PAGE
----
Word Etymologies: The Greek and Latin Roots of English
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|Course Dates||Weeks||Meeting Times||Status||Instructor(s)||CRN|
|June 30, 2014 - July 11, 2014||2||M-F 12:45-3:35P||Open||Robin McGill||10003|
Did you know that from one-third to two-thirds of English words use Latin or Greek roots? And in fields such as medicine, science, and technology, that figure jumps even higher! Familiarity with recurring word elements can help you learn this vocabulary more readily, and even decipher words you haven’t met before.
This course is designed to increase your grasp of English vocabulary by focusing on the Latin and Greek roots of the English language. We'll spend the first week studying derivatives from Latin and the second week studying derivatives from Greek. Latin words are rife in medical and legal language, while a knowledge of Greek words is especially valuable in philosophical and religious contexts. We’ll practice identifying and analyzing target vocabulary in everyday settings, and assess the levels of Latin and Greek use in different styles, registers, and genres of writing and speaking.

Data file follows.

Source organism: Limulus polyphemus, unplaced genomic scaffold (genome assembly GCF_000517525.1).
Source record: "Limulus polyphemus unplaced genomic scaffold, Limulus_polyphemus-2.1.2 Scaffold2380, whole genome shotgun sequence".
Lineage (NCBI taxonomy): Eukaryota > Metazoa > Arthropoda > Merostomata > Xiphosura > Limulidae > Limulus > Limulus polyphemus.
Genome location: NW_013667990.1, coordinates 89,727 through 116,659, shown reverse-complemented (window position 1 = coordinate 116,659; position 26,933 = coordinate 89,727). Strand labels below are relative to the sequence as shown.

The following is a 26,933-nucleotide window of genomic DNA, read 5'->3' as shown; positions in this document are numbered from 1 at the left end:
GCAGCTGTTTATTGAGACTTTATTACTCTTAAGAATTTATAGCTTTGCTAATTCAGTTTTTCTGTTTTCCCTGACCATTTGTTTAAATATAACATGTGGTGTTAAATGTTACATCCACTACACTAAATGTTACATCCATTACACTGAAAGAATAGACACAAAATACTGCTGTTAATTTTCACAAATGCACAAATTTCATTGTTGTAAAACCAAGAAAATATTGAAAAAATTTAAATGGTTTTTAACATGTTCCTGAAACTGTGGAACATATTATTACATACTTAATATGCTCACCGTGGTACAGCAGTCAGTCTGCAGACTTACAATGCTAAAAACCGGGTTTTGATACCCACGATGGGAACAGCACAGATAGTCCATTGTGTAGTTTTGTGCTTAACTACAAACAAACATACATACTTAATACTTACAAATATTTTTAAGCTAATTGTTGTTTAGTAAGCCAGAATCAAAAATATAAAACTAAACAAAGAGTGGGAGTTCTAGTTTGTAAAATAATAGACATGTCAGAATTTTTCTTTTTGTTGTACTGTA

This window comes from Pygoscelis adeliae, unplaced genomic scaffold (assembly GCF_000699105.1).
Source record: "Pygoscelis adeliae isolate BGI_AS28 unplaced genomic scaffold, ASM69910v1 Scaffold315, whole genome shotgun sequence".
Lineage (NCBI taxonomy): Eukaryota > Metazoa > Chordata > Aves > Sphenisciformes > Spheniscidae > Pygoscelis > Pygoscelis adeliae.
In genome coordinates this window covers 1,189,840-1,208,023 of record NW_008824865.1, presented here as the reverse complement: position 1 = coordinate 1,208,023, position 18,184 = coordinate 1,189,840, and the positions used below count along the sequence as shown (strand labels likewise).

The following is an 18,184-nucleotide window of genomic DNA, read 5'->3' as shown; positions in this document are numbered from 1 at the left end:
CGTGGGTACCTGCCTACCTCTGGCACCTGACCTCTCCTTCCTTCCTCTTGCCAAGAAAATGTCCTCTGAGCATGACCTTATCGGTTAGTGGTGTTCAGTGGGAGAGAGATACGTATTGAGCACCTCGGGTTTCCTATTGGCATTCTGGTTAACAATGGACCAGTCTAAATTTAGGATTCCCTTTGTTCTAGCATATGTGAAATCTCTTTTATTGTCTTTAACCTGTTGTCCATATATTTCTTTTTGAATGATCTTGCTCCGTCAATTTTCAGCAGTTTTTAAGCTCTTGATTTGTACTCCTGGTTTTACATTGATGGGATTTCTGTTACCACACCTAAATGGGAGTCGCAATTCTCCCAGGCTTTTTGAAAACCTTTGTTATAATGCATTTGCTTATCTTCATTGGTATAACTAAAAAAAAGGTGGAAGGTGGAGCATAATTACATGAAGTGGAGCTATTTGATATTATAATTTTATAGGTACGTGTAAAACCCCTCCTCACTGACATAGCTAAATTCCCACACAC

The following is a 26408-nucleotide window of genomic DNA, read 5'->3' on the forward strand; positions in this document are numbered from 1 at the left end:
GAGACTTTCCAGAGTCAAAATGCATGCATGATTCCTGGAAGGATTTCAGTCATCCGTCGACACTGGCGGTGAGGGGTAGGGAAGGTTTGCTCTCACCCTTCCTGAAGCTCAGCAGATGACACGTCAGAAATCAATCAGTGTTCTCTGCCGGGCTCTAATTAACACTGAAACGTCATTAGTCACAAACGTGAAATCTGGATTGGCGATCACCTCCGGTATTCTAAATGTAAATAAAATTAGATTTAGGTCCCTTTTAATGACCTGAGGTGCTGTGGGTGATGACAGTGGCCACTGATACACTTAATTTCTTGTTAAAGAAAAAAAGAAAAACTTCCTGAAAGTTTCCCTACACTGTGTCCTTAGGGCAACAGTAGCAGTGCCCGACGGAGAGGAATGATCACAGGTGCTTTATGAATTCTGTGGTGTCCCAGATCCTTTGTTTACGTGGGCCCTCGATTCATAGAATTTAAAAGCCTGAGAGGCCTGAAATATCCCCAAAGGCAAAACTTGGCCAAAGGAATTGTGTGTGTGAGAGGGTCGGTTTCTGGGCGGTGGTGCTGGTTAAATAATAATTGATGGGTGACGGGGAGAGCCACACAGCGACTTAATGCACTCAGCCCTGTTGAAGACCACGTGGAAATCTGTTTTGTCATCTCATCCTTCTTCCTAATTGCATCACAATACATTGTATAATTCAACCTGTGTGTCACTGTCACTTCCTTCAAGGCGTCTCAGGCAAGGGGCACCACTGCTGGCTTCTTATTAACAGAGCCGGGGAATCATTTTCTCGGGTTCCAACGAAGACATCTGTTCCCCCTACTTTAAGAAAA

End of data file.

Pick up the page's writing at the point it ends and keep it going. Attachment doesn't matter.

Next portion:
The course will help prepare students for standardized exams, such as the SAT or TOEFL, both through vocabulary enrichment and by honing recognition and analytical abilities. It provides valuable tools for interpreting and using medical, legal, and scientific terminology, and it enriches and deepens comprehension of literature, scholarship, and oratory. In addition, students will gain a facility with linguistic and grammatical concepts that will serve them well in the study of foreign languages.
There are no prerequisites.